I love software books that are both old and still-relevant. One of my favorite such books is William Kent's Data and Reality. I still remember his short description of the polyseme of Oil Wells.

Eric Evans describes how an explicit use of a bounded context can allow teams to graft new functionality in legacy systems using a bubble context. The example illustrates how related Bounded Contexts have similar yet distinct models and how you can map between them.

Notes

1: Eric Evans in Domain-Driven Design


BranchByAbstraction

version control · continuous integration

tags:

"Branch by Abstraction" is a technique [1] for making a large-scale change to a software system in gradual way that allows you to release the system regularly while the change is still in-progress.

We begin with a situation where various parts of the software system are dependent on a module, library, or framework that we wish to replace

We create an abstraction layer that captures the interaction between one section of the client code and the current supplier. We change that section of the client code to call the supplier entirely through this abstraction layer.

We gradually move all client code over to use the abstraction layer until all interaction with the supplier is done by the abstraction layer. As we do this we take the opportunity to improve the unit test coverage of the supplier through this abstraction layer.

We build a new supplier that implements the features required by one part of the client code using the same abstraction layer [2]. Once we are ready we switch that section of the client code to use the new supplier.

We gradually swap out the flawed supplier until all the client code uses the new supplier. Once the flawed supplier isn't needed, we can delete it. We may also choose to delete the abstraction layer once we no longer need it for migration.

My description above describes a common case, but there are plenty of variation that can occur. Sometimes you can't swap-out the supplier for only some clients, you have to do it all at once. Sometimes you can break down the features of the supplier into different sub-components and carry out this whole procedure one sub-component at a time.

Despite these variations, there is a common theme. Use an abstraction layer to allow multiple implementations to co-exist in the software system. Use the notion of one abstraction and multiple implementations to perform the migration from one implementation to the other. Ensure that the system builds and runs correctly at all times, so you can continue to use Continuous Delivery while you are doing the replacement. Look for as many ways as possible to make changes gradually.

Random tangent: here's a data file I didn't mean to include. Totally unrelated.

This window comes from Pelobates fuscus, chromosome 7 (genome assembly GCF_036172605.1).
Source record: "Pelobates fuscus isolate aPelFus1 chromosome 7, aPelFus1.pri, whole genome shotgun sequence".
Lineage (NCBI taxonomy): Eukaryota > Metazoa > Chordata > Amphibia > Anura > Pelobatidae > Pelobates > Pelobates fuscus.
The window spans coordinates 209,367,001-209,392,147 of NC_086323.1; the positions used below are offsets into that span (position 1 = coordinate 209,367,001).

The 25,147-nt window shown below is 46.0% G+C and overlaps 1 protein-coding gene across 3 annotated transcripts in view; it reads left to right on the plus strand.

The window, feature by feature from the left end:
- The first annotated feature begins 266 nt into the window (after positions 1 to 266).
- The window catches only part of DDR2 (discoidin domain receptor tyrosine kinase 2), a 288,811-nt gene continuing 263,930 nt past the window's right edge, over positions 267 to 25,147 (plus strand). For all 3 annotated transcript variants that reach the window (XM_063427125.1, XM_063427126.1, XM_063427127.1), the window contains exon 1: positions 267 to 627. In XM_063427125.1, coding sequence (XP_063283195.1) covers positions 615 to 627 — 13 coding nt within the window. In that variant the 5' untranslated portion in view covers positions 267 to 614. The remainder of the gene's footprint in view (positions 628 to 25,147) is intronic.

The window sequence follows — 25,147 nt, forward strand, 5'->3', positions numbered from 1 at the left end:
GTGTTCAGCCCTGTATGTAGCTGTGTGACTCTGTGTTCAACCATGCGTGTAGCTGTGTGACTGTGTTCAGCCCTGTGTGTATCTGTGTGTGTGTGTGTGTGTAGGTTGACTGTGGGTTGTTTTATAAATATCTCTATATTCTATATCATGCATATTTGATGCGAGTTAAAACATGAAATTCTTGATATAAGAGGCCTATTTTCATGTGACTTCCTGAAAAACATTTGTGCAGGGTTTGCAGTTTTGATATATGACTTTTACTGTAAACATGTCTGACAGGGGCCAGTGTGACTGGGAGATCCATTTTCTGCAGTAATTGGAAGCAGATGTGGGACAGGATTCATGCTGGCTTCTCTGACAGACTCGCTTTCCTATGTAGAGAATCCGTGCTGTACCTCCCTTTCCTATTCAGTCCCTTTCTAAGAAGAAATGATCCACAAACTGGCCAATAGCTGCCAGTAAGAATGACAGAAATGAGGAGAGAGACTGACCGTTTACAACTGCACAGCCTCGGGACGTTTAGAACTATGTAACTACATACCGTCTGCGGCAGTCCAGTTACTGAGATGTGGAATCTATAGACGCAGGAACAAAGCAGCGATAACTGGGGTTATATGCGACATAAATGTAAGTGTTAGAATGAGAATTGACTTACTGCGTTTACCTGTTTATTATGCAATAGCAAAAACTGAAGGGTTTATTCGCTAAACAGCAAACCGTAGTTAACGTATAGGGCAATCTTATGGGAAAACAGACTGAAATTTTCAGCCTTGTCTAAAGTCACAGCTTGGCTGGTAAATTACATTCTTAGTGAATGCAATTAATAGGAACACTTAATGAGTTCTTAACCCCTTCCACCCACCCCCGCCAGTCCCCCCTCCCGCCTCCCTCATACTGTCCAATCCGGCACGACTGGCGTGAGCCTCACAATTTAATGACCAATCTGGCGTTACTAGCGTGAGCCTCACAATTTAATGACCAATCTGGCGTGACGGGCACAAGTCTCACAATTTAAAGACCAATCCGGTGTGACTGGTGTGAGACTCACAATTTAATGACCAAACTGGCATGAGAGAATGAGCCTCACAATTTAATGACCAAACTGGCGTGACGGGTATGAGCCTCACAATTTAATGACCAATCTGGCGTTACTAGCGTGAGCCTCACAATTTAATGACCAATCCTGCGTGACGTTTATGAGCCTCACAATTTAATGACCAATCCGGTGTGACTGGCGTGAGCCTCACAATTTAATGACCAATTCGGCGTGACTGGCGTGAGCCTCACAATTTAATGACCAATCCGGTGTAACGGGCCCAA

Further Reading

Jez Humble describes how his team used Branch-by-Abstraction to replace both an object-relational mapping framework (ibatis to hibernate) and the web UI framework (velocity/JsTemplate to Ruby on Rails) for ThoughtWorks's Continuous Delivery tool "Go".

Paul Hammant provides more details of using Branch-by-Abstraction, particularly as an alternative to using version-control branching.

Steve Smith describes a variation which involves verifying that the two implementations return the same results to requests.

Acknowledgements

Thanks to Paul Hammant for his detailed suggestions as well as being an important primary source.

Notes

1: This technique has been around for a long time, although it never got a popular name. Paul Hammant introduced the term "Branch by Abstraction" while arguing in favor of Trunk Based Development (he credits Stacy Curl with originally coming up with it). This name seems to have caught on and is now the term I most commonly hear.

2: While we are building the new feature we can use FeatureToggles to run the new supplier in test environments and compare its behavior to the flawed supplier.